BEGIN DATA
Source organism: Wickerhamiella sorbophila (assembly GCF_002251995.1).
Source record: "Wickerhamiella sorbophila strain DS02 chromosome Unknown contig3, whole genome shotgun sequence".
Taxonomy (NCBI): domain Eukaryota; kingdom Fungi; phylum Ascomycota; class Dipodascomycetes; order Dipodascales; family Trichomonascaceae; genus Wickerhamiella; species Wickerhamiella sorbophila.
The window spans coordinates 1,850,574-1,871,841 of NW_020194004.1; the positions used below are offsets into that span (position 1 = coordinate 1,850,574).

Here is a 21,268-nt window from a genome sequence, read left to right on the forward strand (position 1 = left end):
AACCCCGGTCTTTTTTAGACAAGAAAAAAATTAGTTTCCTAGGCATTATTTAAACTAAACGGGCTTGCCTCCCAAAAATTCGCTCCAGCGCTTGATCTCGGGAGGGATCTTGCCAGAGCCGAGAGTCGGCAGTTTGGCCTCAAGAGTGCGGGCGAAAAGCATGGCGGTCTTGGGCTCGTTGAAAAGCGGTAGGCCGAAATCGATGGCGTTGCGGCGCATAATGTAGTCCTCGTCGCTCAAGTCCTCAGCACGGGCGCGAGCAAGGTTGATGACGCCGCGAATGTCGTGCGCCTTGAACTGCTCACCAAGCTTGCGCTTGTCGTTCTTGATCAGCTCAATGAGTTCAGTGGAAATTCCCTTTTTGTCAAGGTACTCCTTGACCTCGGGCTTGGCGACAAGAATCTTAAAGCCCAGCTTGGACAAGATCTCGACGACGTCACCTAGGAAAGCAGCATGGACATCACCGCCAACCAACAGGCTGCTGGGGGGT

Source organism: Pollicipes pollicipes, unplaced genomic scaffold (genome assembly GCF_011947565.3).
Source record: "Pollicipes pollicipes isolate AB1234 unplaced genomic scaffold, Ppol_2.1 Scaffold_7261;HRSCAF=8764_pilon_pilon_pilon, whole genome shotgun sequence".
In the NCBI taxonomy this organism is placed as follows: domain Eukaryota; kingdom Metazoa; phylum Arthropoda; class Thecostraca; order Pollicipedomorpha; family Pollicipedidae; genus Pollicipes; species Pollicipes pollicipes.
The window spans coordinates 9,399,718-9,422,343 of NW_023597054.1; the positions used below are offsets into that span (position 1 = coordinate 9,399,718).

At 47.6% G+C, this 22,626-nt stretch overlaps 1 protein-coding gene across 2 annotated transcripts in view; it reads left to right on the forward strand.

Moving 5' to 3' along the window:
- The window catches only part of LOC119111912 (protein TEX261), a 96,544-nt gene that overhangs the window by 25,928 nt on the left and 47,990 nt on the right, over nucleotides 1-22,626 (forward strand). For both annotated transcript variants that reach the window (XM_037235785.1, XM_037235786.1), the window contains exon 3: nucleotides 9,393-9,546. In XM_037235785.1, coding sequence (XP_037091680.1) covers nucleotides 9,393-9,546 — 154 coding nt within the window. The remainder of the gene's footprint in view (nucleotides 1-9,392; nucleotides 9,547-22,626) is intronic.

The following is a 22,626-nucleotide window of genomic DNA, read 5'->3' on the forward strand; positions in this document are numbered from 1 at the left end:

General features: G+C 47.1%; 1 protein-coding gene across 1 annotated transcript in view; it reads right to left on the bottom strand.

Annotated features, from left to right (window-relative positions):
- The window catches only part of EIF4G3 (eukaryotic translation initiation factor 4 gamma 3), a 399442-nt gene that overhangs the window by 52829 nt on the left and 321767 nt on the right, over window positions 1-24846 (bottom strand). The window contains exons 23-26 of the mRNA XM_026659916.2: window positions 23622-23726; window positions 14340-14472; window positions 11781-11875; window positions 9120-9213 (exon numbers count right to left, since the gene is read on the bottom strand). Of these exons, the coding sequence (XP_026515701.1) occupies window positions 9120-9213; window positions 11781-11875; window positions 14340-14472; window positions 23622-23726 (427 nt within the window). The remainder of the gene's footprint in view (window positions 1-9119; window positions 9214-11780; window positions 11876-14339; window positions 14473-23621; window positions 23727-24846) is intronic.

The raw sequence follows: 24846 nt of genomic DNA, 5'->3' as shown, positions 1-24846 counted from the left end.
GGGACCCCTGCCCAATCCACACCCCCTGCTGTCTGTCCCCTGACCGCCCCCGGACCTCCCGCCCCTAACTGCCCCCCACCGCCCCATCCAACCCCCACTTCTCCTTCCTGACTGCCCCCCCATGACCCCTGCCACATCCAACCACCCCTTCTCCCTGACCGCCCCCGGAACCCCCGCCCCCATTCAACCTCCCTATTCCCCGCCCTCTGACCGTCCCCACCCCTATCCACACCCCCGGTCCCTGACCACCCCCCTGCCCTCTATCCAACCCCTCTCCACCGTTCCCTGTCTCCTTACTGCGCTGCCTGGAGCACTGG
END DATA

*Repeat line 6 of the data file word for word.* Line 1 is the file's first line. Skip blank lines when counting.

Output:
AACCCCGGTCTTTTTTAGACAAGAAAAAAATTAGTTTCCTAGGCATTATTTAAACTAAACGGGCTTGCCTCCCAAAAATTCGCTCCAGCGCTTGATCTCGGGAGGGATCTTGCCAGAGCCGAGAGTCGGCAGTTTGGCCTCAAGAGTGCGGGCGAAAAGCATGGCGGTCTTGGGCTCGTTGAAAAGCGGTAGGCCGAAATCGATGGCGTTGCGGCGCATAATGTAGTCCTCGTCGCTCAAGTCCTCAGCACGGGCGCGAGCAAGGTTGATGACGCCGCGAATGTCGTGCGCCTTGAACTGCTCACCAAGCTTGCGCTTGTCGTTCTTGATCAGCTCAATGAGTTCAGTGGAAATTCCCTTTTTGTCAAGGTACTCCTTGACCTCGGGCTTGGCGACAAGAATCTTAAAGCCCAGCTTGGACAAGATCTCGACGACGTCACCTAGGAAAGCAGCATGGACATCACCGCCAACCAACAGGCTGCTGGGGGGT